can be dangerous too: image a huge number of product lots of flow to be planned (the sequence of
different work orders); we need expert resources to manage the complexity of the environment.
Physically is difficult to find where the products are. Which batch has the priority? What am I going to
work? 80 % of the company are organised this way. We need to spend time to manage with problems in
taking decision about scheduling, priorities etc. This is exactly the role of a manager.
Other strengths subsequent to flexibility are:
- Low impact on breakdowns: this is the less vulnerable system at all to face breakdowns; the
production capacity is reduced but with a partial impact on the total capacity that is nominally
installed. This is a consequence of:
Routing flexibility between each department: rebalancing the loads by planning some
o alternatives and temporarily routes in order to reduce the impact of a failure.
The remarkable role of buffers because they decouple the operation of machines through
o stocks of WIP preventing the propagation of a machine breakdowns avoiding material
starvation or blocking.
- Lack of obsolescence: it is different from ageing. Ageing is an endogenous factor, it is related to the
use of machine and their degradation though time. Obsolescence also depends on exogenous factors
due to market needs and opportunities. Assets, resources should be adequate (not aged + consistent
with customers’ desires and capable to provide performances in this way). Obsolescence is when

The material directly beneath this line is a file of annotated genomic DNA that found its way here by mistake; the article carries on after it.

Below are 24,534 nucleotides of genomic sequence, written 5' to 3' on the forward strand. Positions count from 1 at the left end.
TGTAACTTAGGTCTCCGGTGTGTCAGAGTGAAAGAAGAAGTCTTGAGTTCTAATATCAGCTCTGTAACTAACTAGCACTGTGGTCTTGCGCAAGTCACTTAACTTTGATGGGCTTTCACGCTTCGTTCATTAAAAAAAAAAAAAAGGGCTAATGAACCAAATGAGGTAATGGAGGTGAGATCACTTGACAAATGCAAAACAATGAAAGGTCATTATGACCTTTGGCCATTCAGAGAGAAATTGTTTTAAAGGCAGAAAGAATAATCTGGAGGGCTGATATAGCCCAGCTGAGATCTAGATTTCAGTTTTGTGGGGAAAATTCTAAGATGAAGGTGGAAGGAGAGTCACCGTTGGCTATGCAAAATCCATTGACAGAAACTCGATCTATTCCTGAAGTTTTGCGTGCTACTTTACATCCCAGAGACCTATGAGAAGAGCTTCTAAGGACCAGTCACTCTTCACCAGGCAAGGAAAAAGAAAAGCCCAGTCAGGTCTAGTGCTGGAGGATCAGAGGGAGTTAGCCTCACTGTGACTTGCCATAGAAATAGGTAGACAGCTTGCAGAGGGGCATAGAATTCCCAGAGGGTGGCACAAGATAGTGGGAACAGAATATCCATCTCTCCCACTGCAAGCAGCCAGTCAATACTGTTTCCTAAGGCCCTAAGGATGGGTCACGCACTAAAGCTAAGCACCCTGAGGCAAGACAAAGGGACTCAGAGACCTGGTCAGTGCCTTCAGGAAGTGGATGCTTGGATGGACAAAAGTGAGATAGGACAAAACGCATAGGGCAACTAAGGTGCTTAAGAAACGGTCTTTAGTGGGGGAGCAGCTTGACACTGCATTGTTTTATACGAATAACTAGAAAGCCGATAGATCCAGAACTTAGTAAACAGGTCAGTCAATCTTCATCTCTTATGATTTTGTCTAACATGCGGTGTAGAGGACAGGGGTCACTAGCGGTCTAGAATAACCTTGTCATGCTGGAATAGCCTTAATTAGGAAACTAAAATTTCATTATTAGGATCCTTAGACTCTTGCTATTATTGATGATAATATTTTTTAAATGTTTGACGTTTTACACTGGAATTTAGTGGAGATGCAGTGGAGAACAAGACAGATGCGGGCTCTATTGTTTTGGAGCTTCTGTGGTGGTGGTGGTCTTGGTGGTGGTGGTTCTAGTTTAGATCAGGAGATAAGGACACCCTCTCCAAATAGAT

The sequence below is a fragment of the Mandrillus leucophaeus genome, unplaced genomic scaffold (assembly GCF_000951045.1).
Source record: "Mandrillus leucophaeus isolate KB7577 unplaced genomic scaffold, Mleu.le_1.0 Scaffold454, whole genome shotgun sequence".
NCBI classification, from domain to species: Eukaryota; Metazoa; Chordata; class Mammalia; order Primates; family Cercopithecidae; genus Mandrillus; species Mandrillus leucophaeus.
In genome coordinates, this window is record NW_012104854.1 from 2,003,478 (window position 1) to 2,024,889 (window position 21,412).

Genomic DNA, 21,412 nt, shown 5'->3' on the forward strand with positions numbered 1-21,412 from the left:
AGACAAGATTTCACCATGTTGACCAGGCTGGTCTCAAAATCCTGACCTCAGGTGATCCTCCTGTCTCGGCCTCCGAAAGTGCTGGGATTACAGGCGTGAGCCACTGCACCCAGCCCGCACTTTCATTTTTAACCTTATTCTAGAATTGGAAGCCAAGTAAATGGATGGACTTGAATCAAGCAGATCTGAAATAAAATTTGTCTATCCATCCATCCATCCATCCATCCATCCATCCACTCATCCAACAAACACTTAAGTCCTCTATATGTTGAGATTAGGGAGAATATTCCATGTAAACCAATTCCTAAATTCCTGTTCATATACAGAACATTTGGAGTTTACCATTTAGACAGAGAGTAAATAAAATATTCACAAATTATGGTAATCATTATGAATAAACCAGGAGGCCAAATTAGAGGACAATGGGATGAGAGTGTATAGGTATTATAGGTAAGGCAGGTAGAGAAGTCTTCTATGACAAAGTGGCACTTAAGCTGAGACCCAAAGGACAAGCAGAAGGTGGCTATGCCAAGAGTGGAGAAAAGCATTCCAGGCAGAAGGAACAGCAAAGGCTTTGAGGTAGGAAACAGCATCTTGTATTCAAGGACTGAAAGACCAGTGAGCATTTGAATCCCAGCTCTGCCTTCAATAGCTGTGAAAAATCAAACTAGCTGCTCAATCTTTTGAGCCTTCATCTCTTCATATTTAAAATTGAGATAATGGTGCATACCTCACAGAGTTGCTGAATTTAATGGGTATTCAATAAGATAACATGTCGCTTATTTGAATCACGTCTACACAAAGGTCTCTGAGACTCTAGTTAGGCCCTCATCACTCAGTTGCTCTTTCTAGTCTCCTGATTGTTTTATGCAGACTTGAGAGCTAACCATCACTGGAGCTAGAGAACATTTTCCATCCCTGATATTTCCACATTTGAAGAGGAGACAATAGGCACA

demand does not meet anymore functions or services deliver in such a way (it may happen because
of a technology gap due an innovation etc.). So why this configuration is the best to face
obsolescence? This fact is due to the possibility to rearrange the plant of the factory according to the
necessitate driven by market’s demand. On the other side, some technologies may become old in
terms of performances: well we don’t need to change and rethink the whole system but it is possible
to operate only where it is needed, I mean replacing the oldest one with something at the state of
There are also some involved in this possible layout:
- Limitations in efficiency (machine efficiency): the complexity of the environment reduce the
efficiency in managing the whole system. With too many flows, batches that cross each other
resources for machines set up operators, it is difficult to reach high performances. Whenever a
portfolio of product orders is planned for a given period, scheduling aims at deciding when the
orders are loaded (loading/timing), how orders are sequenced to be processed at different
machines (sequencing), which alternative plans are scheduled for each product (product routing).
This is a combinational problem and its complexity increases with the high number of machines, the
width of portfolio and the number of alternative process plan for each product. = a multi